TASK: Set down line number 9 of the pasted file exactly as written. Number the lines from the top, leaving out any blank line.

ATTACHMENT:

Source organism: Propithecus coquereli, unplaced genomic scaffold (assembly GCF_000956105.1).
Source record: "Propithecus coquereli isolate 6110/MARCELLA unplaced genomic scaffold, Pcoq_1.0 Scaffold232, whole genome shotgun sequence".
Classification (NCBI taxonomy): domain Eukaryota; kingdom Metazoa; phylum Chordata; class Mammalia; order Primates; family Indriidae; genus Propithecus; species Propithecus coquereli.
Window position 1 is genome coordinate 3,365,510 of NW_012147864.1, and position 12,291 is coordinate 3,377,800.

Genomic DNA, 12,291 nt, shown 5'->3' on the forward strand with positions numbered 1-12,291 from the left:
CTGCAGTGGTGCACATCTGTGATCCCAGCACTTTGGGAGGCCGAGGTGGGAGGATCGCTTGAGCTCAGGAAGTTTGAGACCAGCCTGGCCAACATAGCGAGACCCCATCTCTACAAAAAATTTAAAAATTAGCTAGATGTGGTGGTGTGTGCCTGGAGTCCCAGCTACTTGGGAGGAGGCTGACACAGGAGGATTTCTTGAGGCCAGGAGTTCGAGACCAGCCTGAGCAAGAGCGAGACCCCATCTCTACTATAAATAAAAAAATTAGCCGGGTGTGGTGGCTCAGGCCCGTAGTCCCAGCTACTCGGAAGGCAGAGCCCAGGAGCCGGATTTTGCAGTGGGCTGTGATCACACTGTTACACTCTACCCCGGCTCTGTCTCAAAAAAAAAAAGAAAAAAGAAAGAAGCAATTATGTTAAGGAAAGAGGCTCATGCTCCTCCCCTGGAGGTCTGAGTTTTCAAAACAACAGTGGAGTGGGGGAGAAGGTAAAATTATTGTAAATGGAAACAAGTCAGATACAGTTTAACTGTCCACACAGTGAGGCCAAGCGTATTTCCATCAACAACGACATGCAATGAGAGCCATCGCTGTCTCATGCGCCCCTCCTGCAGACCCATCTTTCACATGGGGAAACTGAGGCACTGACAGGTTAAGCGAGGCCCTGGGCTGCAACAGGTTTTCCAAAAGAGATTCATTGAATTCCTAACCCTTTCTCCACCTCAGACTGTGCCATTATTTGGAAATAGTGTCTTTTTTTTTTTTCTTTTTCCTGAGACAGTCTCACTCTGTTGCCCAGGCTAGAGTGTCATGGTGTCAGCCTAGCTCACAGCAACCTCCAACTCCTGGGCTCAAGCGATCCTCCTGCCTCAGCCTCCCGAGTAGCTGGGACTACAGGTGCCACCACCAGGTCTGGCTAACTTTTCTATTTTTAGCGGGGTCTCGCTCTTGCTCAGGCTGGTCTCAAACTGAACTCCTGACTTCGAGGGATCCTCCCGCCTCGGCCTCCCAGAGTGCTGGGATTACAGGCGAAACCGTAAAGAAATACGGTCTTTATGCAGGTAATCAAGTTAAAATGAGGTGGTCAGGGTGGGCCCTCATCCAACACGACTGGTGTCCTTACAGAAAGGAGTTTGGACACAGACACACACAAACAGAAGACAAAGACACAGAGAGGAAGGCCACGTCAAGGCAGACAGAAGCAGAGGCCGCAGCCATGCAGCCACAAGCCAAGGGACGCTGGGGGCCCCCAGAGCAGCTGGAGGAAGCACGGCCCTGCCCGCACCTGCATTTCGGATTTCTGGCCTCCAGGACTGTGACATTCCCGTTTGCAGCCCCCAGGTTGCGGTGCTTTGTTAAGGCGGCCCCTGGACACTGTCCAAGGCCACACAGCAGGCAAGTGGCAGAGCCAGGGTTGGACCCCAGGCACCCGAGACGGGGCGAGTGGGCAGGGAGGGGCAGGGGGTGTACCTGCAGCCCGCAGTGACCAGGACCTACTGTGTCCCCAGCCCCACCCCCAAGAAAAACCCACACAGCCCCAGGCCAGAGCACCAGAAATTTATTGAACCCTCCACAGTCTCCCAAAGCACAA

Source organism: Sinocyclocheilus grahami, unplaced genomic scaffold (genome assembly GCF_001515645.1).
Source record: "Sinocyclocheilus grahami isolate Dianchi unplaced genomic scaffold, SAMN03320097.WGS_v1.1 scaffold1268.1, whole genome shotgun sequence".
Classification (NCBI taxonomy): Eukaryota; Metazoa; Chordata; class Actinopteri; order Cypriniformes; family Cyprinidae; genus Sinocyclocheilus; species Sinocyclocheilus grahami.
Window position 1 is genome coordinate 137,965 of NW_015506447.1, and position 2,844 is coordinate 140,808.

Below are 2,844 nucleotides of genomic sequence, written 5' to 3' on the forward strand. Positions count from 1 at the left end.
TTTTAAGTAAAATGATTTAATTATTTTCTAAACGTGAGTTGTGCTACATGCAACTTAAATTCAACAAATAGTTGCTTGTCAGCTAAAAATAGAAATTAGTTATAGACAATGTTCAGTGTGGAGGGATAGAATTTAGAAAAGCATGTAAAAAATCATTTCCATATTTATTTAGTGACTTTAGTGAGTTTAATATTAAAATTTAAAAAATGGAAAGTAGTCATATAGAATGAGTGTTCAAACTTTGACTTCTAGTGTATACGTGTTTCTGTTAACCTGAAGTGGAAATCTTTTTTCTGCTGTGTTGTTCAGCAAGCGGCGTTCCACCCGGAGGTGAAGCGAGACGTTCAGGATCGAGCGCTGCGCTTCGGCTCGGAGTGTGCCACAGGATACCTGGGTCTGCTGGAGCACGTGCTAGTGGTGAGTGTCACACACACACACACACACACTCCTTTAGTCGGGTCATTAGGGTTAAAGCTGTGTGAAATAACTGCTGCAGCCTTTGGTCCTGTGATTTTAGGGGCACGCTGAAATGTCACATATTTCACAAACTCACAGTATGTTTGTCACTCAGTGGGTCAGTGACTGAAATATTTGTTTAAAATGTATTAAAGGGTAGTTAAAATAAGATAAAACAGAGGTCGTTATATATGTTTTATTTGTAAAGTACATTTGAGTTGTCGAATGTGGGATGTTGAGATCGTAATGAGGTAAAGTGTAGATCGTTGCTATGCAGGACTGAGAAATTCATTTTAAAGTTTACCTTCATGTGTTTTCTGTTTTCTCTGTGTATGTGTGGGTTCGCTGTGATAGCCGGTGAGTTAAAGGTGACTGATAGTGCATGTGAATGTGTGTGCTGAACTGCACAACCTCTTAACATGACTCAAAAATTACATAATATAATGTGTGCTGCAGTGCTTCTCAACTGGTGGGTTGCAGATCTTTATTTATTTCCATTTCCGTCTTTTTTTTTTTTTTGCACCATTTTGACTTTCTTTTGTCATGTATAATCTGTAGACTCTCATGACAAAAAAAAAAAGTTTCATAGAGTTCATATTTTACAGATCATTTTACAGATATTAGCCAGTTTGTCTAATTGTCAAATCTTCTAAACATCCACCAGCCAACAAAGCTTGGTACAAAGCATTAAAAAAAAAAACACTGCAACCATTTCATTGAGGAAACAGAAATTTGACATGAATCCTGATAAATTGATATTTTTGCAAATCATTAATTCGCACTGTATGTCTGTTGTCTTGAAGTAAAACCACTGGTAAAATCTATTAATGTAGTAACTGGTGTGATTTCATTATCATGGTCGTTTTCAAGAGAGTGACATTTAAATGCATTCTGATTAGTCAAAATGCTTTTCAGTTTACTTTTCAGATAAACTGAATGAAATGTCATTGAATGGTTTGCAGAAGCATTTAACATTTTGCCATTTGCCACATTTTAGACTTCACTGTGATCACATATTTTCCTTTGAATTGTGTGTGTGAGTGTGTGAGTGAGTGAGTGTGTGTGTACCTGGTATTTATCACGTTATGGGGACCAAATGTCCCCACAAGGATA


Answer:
Classification (NCBI taxonomy): Eukaryota; Metazoa; Chordata; class Actinopteri; order Cypriniformes; family Cyprinidae; genus Sinocyclocheilus; species Sinocyclocheilus grahami.